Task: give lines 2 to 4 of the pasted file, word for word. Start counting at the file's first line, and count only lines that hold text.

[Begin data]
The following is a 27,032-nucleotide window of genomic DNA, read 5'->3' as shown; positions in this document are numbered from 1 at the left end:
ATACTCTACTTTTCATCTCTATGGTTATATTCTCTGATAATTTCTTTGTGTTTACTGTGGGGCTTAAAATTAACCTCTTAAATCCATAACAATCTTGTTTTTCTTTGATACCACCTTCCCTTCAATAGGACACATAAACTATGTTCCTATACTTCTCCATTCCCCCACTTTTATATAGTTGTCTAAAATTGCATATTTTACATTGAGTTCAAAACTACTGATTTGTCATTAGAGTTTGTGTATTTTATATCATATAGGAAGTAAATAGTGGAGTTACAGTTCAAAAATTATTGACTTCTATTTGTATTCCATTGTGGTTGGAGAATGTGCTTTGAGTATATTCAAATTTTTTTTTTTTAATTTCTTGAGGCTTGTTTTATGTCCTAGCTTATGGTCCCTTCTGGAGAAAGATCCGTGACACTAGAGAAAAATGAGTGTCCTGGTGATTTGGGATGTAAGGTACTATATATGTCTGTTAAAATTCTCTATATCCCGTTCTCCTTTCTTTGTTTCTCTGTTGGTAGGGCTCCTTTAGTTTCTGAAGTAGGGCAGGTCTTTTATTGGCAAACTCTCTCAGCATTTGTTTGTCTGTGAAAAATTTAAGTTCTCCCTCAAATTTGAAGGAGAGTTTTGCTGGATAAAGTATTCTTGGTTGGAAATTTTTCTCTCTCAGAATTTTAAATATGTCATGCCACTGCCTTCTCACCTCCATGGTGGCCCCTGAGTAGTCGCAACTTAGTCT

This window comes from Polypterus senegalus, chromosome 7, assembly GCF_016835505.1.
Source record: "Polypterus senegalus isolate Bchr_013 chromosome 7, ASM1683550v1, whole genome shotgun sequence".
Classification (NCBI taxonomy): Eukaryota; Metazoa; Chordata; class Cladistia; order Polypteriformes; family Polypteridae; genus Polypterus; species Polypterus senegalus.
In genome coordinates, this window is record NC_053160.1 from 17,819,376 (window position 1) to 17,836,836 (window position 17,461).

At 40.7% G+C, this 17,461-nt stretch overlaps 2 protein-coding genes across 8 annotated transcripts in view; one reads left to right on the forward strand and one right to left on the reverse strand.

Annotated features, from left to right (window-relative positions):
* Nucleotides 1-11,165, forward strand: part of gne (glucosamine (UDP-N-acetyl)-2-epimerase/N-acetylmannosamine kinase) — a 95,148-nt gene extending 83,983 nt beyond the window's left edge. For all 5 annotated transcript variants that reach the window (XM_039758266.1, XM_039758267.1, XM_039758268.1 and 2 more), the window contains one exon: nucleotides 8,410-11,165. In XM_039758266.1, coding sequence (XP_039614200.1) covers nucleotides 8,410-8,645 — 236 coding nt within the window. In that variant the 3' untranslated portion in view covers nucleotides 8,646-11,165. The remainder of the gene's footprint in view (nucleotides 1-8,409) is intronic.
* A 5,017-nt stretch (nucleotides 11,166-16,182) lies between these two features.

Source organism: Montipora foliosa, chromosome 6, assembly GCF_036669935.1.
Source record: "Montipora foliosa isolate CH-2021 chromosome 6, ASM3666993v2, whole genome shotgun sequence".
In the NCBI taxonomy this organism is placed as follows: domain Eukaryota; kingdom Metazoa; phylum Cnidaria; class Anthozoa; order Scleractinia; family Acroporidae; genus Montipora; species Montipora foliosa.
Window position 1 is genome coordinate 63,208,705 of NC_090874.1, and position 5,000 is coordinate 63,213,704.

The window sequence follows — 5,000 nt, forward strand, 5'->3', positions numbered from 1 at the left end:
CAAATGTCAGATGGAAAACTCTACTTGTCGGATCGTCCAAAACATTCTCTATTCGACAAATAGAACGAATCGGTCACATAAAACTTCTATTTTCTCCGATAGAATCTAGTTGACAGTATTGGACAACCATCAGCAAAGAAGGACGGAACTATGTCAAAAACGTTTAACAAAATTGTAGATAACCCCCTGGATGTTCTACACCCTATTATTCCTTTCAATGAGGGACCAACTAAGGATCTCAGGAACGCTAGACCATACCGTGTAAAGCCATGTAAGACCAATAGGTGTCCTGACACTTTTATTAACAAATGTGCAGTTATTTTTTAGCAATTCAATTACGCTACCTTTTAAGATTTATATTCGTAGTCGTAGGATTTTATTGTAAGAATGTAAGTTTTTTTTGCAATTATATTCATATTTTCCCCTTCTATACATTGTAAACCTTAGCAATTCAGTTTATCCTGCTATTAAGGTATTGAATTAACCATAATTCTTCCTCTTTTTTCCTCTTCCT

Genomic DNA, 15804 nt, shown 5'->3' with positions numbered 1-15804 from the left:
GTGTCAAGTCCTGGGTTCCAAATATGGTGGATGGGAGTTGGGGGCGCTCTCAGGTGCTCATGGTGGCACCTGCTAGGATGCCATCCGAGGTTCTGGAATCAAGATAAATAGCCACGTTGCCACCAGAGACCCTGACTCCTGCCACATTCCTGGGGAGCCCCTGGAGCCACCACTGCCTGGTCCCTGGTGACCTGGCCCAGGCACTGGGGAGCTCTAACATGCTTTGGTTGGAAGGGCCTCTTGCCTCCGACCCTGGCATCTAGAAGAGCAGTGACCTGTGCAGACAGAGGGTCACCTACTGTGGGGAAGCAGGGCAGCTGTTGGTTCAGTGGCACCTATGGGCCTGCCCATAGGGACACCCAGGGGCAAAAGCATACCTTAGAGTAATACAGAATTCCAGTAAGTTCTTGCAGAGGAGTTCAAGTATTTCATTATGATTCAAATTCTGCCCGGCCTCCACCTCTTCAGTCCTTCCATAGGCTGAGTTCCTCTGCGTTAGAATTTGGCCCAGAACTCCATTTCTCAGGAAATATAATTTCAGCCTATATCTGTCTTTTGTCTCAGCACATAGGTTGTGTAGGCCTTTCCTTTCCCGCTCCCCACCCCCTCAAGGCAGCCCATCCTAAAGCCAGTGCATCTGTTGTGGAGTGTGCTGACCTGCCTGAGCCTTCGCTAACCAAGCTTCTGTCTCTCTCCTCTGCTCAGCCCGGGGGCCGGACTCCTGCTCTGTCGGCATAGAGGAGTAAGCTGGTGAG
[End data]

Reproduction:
ATACTCTACTTTTCATCTCTATGGTTATATTCTCTGATAATTTCTTTGTGTTTACTGTGGGGCTTAAAATTAACCTCTTAAATCCATAACAATCTTGTTTTTCTTTGATACCACCTTCCCTTCAATAGGACACATAAACTATGTTCCTATACTTCTCCATTCCCCCACTTTTATATAGTTGTCTAAAATTGCATATTTTACATTGAGTTCAAAACTACTGATTTGTCATTAGAGTTTGTGTATTTTATATCATATAGGAAGTAAATAGTGGAGTTACAGTTCAAAAATTATTGACTTCTATTTGTATTCCATTGTGGTTGGAGAATGTGCTTTGAGTATATTCAAATTTTTTTTTTTTAATTTCTTGAGGCTTGTTTTATGTCCTAGCTTATGGTCCCTTCTGGAGAAAGATCCGTGACACTAGAGAAAAATGAGTGTCCTGGTGATTTGGGATGTAAGGTACTATATATGTCTGTTAAAATTCTCTATATCCCGTTCTCCTTTCTTTGTTTCTCTGTTGGTAGGGCTCCTTTAGTTTCTGAAGTAGGGCAGGTCTTTTATTGGCAAACTCTCTCAGCATTTGTTTGTCTGTGAAAAATTTAAGTTCTCCCTCAAATTTGAAGGAGAGTTTTGCTGGATAAAGTATTCTTGGTTGGAAATTTTTCTCTCTCAGAATTTTAAATATGTCATGCCACTGCCTTCTCACCTCCATGGTGGCCCCTGAGTAGTCGCAACTTAGTCT

This window comes from Polypterus senegalus, chromosome 7, assembly GCF_016835505.1.
Source record: "Polypterus senegalus isolate Bchr_013 chromosome 7, ASM1683550v1, whole genome shotgun sequence".